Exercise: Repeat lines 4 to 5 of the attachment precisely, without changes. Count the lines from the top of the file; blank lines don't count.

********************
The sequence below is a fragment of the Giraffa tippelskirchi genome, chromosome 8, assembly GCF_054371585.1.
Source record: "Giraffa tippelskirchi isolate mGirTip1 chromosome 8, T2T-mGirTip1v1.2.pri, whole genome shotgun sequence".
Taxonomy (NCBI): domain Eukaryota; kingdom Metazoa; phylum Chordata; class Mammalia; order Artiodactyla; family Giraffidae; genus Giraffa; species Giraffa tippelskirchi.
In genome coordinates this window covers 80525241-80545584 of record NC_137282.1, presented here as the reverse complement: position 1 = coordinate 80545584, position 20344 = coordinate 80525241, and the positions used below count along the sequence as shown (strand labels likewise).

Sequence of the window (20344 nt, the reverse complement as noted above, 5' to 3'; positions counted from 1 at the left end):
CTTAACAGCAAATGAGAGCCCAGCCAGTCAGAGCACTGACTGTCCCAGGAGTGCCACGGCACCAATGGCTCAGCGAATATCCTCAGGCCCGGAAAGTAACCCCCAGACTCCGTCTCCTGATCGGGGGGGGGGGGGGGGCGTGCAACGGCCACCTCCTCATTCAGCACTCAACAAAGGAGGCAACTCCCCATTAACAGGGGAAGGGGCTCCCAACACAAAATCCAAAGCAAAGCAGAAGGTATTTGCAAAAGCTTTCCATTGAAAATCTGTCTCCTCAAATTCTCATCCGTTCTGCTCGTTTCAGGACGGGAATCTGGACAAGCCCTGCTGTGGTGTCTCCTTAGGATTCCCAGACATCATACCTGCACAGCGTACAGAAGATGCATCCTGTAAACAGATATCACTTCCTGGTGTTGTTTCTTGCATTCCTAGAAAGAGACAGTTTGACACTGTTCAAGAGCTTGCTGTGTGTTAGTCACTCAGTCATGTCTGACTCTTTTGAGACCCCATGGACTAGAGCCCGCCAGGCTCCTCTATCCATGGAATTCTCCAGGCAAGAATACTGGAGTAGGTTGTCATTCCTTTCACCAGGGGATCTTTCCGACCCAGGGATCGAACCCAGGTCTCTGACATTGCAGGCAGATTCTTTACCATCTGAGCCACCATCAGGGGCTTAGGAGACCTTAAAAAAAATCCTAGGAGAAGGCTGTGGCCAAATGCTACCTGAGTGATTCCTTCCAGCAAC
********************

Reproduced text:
In genome coordinates this window covers 80525241-80545584 of record NC_137282.1, presented here as the reverse complement: position 1 = coordinate 80545584, position 20344 = coordinate 80525241, and the positions used below count along the sequence as shown (strand labels likewise).

Sequence of the window (20344 nt, the reverse complement as noted above, 5' to 3'; positions counted from 1 at the left end):